Cecil Mckenzie, Plaintiff-appellee, v. Harry Lee, Etc; et al., Defendants,harry Lee, Sheriff, Individually and in His Capacity As Sheriff of the Jefferson Parish Sheriff's Office, Defendant-appellant, 259 F.3d 372 (5th Cir. 2001)Annotate this Case
Jeffrey A. Schwartz, Audrey N. Browne, Schwartz & Browne, New Orleans, LA, for Plaintiff-Appellee.
Franz L. Zibilich, Deputy Cty. Atty., New Orleans, LA, Daniel R. Martiny, Martiny & Caracci, Metairie, LA, for Defendant-Appellant.
Appeal from the United States District Court For the Eastern District of Louisiana
(Opinion April 5, 2001, 5th Cir., 2001, 246 F.3d 494)
Before JONES and DeMOSS, Circuit Judges, and BARZILAY1 Judge.
Upon reconsideration, we withdraw our previous opinion in this matter, reported at 246 F.3d 494, and substitute the following.
Jefferson Parish Louisiana Sheriff Harry Lee ("Sheriff") appeals from the final judgment on jury verdict entered by the district court, Judge Edith Clement presiding. The district court granted judgment in favor of Cecil McKenzie ("McKenzie") on his claims against the Sheriff for employment discrimination. Following the jury verdict finding in favor of the plaintiff, Sheriff Lee filed a motion to alter or amend the judgment pursuant to Rule 59(e), which the district court denied. The Sheriff now claims that there was insufficient evidence to support the jury's finding that he discriminated against McKenzie because of his race.
If the defendant properly moved for judgment as a matter of law at the conclusion of all evidence pursuant to Rule 50, or departed from the technical requirements of the rule but satisfied its purposes, the standard on appeal for evaluating the sufficiency of the evidence is whether the evidence, considered in the light most favorable to the verdict, has such quality and weight that reasonable and fair-minded persons could reach the same conclusion. See Polanco v. City of Austin, 78 F.3d 968, 974 (5th Cir. 1996). The Sheriff did not make a motion for judgment as a matter of law at the close of all evidence, and his departure from the rule was significant. While the court will not "'demand a slavish adherence to the procedural sequence and . . . require these defendants. . . to articulate the words of renewal once the motion had been taken under advisement,' . . . this circuit has never completely disregarded the requirement that the defendant must move for judgment as a matter of law at the close of all evidence." Id. at 974 (quoting Bohrer v. Hanes Corp., 715 F.2d 213, 217 (5th Cir. 1983). Thus, we review the jury verdict under the plain error standard, examining only whether the plaintiff has "presented any evidence in support of his claim." Id. (emphasis added) (citations omitted).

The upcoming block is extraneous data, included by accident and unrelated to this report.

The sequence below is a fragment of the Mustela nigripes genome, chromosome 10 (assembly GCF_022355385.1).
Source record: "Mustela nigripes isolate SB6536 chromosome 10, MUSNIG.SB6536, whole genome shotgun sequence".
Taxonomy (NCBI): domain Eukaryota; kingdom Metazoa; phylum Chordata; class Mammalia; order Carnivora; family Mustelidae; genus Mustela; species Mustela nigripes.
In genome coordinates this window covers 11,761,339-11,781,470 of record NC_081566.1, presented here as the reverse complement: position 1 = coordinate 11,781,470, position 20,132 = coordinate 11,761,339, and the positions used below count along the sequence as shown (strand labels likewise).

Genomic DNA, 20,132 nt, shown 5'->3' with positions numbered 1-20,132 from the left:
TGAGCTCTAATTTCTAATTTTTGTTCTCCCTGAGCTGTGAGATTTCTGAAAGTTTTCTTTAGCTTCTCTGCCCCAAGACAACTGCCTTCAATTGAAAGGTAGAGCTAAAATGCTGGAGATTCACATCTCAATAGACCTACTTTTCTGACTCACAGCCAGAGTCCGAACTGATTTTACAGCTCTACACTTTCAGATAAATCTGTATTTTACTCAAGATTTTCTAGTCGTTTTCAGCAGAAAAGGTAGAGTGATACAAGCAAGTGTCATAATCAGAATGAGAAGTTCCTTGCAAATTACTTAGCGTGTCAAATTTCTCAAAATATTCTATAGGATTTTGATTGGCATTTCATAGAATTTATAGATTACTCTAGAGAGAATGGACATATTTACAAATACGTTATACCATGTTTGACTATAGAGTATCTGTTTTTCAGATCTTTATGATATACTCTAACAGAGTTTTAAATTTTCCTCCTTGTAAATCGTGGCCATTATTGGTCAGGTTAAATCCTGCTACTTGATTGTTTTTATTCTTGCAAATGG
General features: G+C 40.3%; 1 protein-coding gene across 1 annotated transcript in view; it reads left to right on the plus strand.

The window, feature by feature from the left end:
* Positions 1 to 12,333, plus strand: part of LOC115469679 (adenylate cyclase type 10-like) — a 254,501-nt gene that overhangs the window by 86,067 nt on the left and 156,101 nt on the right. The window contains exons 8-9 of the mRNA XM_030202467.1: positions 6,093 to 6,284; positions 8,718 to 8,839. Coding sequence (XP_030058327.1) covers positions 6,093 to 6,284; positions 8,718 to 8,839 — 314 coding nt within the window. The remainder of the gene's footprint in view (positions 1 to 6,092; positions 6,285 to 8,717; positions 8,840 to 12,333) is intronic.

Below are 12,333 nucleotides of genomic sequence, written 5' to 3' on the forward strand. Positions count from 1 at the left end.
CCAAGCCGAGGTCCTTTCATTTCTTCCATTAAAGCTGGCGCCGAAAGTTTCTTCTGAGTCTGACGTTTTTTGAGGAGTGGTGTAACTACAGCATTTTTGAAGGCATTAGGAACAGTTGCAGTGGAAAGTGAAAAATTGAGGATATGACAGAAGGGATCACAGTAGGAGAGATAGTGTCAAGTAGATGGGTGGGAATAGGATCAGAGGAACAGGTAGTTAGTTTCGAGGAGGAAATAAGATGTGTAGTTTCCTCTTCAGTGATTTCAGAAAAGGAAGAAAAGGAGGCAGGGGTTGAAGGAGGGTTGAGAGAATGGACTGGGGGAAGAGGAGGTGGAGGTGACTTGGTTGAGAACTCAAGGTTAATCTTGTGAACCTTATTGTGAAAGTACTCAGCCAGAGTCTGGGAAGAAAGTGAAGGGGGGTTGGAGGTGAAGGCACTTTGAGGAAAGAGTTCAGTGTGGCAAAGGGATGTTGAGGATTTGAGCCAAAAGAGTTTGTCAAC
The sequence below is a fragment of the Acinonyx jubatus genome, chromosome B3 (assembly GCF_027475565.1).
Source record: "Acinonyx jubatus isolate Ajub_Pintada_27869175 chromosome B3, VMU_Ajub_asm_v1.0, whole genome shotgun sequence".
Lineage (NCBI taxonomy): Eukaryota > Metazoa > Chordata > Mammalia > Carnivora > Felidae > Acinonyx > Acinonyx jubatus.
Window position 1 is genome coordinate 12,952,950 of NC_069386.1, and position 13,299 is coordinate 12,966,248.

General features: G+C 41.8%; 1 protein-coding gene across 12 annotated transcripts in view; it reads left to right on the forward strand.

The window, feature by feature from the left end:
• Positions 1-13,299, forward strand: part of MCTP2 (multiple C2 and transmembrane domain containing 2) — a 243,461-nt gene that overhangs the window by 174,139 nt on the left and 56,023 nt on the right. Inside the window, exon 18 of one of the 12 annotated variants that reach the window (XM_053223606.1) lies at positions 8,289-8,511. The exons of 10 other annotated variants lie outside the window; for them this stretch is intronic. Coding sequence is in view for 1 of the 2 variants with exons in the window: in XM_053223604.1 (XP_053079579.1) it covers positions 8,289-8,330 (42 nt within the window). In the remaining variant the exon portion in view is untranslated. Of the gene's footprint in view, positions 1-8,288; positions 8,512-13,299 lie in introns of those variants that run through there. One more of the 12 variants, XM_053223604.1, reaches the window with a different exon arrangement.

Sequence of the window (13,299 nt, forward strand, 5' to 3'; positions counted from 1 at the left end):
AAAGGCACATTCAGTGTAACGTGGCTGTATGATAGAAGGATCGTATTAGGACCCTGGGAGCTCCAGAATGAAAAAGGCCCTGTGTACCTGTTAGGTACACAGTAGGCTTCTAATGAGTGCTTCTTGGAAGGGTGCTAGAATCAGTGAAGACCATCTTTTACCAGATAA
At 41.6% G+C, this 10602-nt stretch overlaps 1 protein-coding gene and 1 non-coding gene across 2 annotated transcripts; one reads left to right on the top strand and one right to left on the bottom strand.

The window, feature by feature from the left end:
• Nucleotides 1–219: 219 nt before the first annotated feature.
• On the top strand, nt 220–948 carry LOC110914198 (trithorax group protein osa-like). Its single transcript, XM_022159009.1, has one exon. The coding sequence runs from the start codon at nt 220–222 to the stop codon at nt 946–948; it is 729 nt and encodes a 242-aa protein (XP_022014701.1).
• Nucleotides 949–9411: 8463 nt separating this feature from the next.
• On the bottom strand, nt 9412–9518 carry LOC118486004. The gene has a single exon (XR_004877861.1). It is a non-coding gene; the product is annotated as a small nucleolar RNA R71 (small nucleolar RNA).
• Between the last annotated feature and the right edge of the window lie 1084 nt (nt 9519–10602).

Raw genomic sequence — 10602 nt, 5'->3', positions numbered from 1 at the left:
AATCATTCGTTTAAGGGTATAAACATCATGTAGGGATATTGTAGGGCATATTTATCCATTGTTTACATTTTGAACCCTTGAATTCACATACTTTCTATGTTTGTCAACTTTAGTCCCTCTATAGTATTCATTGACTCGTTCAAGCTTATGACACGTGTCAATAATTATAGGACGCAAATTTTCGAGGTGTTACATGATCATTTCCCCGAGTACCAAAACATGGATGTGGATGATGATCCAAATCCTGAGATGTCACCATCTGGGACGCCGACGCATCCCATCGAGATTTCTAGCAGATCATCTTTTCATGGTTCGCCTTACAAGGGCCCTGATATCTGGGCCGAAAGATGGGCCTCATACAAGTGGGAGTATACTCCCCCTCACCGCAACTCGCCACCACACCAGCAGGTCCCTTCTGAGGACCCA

In an employment discrimination case, the plaintiff must show that he received disparate treatment because of his race, and that the proffered nondiscriminatory reason for his treatment was a pretext for racial discrimination. See McDonnell Douglas Corp. v. Green, 411 U.S. 792, 802, 93 S. Ct. 1817, 1824, 36 L. Ed. 2d. 668, 677 (1973). McKenzie has presented some, albeit minimal, evidence of treatment different from similarly situated non-members of his protected class. See Williams v. Trader Pub. Co., 218 F.3d 481, 484 (5th Cir. 2000) (holding that such circumstantial evidence may be used to prove discrimination). He has therefore met the plain error requirement of presenting any evidence supporting his claim. This court will adhere to its longstanding rule that reversal for plain error is an extreme remedy and will occur only to avoid a miscarriage of justice. See Rizzo v. Childrens' World Learning Center, Inc. 213 F.3d 209, 213 (5th Cir. 2000). The judgment appealed is therefore AFFIRMED.
Judge of the U. S. Court of International Trade, sitting by designation.